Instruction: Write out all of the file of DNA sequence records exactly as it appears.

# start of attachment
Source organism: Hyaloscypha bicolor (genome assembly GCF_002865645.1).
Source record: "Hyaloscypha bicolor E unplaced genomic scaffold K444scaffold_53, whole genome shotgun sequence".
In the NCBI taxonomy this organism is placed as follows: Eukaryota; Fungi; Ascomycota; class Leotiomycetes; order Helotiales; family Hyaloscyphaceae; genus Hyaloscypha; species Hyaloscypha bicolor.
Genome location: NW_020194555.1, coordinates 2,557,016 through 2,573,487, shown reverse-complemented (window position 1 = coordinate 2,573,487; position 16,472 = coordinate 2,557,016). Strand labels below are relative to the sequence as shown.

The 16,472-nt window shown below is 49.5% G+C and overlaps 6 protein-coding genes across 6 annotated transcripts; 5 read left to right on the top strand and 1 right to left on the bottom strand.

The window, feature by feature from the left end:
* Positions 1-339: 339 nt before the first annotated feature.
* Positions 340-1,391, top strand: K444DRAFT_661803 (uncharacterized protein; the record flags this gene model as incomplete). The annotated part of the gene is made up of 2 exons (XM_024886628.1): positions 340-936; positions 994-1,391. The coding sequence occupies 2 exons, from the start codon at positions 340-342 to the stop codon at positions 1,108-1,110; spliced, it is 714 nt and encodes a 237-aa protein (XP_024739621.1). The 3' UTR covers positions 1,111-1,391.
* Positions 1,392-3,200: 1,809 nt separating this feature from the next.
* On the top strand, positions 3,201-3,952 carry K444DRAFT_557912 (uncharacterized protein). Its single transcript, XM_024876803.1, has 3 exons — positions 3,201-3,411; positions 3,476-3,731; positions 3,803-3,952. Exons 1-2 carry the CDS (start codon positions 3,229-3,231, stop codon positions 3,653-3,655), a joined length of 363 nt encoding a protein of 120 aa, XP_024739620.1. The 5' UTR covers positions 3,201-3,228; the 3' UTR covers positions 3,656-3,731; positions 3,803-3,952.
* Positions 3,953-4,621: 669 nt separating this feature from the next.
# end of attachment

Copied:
Source organism: Hyaloscypha bicolor (genome assembly GCF_002865645.1).
Source record: "Hyaloscypha bicolor E unplaced genomic scaffold K444scaffold_53, whole genome shotgun sequence".
In the NCBI taxonomy this organism is placed as follows: Eukaryota; Fungi; Ascomycota; class Leotiomycetes; order Helotiales; family Hyaloscyphaceae; genus Hyaloscypha; species Hyaloscypha bicolor.
Genome location: NW_020194555.1, coordinates 2,557,016 through 2,573,487, shown reverse-complemented (window position 1 = coordinate 2,573,487; position 16,472 = coordinate 2,557,016). Strand labels below are relative to the sequence as shown.

The 16,472-nt window shown below is 49.5% G+C and overlaps 6 protein-coding genes across 6 annotated transcripts; 5 read left to right on the top strand and 1 right to left on the bottom strand.

The window, feature by feature from the left end:
* Positions 1-339: 339 nt before the first annotated feature.
* Positions 340-1,391, top strand: K444DRAFT_661803 (uncharacterized protein; the record flags this gene model as incomplete). The annotated part of the gene is made up of 2 exons (XM_024886628.1): positions 340-936; positions 994-1,391. The coding sequence occupies 2 exons, from the start codon at positions 340-342 to the stop codon at positions 1,108-1,110; spliced, it is 714 nt and encodes a 237-aa protein (XP_024739621.1). The 3' UTR covers positions 1,111-1,391.
* Positions 1,392-3,200: 1,809 nt separating this feature from the next.
* On the top strand, positions 3,201-3,952 carry K444DRAFT_557912 (uncharacterized protein). Its single transcript, XM_024876803.1, has 3 exons — positions 3,201-3,411; positions 3,476-3,731; positions 3,803-3,952. Exons 1-2 carry the CDS (start codon positions 3,229-3,231, stop codon positions 3,653-3,655), a joined length of 363 nt encoding a protein of 120 aa, XP_024739620.1. The 5' UTR covers positions 3,201-3,228; the 3' UTR covers positions 3,656-3,731; positions 3,803-3,952.
* Positions 3,953-4,621: 669 nt separating this feature from the next.